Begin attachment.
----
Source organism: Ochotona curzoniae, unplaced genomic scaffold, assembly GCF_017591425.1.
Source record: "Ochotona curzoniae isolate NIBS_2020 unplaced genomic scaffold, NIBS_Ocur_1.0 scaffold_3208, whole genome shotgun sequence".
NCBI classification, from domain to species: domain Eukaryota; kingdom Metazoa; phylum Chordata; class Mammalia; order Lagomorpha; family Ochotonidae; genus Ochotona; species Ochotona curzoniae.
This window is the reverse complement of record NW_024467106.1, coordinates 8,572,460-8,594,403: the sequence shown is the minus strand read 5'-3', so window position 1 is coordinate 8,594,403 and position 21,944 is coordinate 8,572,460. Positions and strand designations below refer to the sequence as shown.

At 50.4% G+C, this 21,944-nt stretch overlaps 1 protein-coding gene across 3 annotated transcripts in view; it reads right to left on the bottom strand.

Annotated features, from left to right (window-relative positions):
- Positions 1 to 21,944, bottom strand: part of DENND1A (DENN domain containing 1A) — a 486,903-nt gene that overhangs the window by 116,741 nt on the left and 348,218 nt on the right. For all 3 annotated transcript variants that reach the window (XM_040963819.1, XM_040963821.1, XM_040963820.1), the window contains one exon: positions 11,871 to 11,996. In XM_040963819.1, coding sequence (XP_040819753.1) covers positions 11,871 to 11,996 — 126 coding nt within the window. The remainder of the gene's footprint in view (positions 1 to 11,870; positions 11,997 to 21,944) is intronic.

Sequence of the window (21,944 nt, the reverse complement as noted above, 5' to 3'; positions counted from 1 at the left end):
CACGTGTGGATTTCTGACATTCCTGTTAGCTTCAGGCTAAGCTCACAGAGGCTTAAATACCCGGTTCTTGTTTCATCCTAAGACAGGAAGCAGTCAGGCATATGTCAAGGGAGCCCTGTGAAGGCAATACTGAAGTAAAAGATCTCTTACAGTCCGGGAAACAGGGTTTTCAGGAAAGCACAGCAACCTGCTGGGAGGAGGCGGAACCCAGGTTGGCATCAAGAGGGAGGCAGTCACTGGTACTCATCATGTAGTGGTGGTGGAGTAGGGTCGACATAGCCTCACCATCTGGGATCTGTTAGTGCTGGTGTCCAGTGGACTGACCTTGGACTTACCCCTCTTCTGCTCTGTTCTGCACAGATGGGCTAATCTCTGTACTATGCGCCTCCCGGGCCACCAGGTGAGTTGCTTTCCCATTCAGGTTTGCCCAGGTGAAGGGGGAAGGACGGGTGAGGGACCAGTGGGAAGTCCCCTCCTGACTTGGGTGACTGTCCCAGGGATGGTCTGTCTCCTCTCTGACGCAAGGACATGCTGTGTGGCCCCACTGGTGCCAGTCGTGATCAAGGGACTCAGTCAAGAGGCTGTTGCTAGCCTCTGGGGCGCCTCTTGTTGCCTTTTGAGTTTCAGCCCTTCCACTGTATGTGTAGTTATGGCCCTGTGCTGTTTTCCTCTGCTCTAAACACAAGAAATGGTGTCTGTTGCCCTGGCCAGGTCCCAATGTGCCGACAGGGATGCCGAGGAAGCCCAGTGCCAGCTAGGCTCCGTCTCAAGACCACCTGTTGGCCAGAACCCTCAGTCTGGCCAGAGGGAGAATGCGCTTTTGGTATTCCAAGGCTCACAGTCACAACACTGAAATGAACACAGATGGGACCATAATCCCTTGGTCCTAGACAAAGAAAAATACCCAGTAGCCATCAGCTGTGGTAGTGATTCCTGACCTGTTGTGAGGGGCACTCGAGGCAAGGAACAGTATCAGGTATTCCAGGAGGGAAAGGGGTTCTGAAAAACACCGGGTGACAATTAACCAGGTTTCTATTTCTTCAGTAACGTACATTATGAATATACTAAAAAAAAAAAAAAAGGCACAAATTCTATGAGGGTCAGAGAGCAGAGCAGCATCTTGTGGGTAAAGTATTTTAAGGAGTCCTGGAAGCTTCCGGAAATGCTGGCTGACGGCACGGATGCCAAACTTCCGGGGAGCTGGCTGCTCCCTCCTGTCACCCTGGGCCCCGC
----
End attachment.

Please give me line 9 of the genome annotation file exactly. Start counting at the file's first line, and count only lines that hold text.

CACGTGTGGATTTCTGACATTCCTGTTAGCTTCAGGCTAAGCTCACAGAGGCTTAAATACCCGGTTCTTGTTTCATCCTAAGACAGGAAGCAGTCAGGCATATGTCAAGGGAGCCCTGTGAAGGCAATACTGAAGTAAAAGATCTCTTACAGTCCGGGAAACAGGGTTTTCAGGAAAGCACAGCAACCTGCTGGGAGGAGGCGGAACCCAGGTTGGCATCAAGAGGGAGGCAGTCACTGGTACTCATCATGTAGTGGTGGTGGAGTAGGGTCGACATAGCCTCACCATCTGGGATCTGTTAGTGCTGGTGTCCAGTGGACTGACCTTGGACTTACCCCTCTTCTGCTCTGTTCTGCACAGATGGGCTAATCTCTGTACTATGCGCCTCCCGGGCCACCAGGTGAGTTGCTTTCCCATTCAGGTTTGCCCAGGTGAAGGGGGAAGGACGGGTGAGGGACCAGTGGGAAGTCCCCTCCTGACTTGGGTGACTGTCCCAGGGATGGTCTGTCTCCTCTCTGACGCAAGGACATGCTGTGTGGCCCCACTGGTGCCAGTCGTGATCAAGGGACTCAGTCAAGAGGCTGTTGCTAGCCTCTGGGGCGCCTCTTGTTGCCTTTTGAGTTTCAGCCCTTCCACTGTATGTGTAGTTATGGCCCTGTGCTGTTTTCCTCTGCTCTAAACACAAGAAATGGTGTCTGTTGCCCTGGCCAGGTCCCAATGTGCCGACAGGGATGCCGAGGAAGCCCAGTGCCAGCTAGGCTCCGTCTCAAGACCACCTGTTGGCCAGAACCCTCAGTCTGGCCAGAGGGAGAATGCGCTTTTGGTATTCCAAGGCTCACAGTCACAACACTGAAATGAACACAGATGGGACCATAATCCCTTGGTCCTAGACAAAGAAAAATACCCAGTAGCCATCAGCTGTGGTAGTGATTCCTGACCTGTTGTGAGGGGCACTCGAGGCAAGGAACAGTATCAGGTATTCCAGGAGGGAAAGGGGTTCTGAAAAACACCGGGTGACAATTAACCAGGTTTCTATTTCTTCAGTAACGTACATTATGAATATACTAAAAAAAAAAAAAAAGGCACAAATTCTATGAGGGTCAGAGAGCAGAGCAGCATCTTGTGGGTAAAGTATTTTAAGGAGTCCTGGAAGCTTCCGGAAATGCTGGCTGACGGCACGGATGCCAAACTTCCGGGGAGCTGGCTGCTCCCTCCTGTCACCCTGGGCCCCGC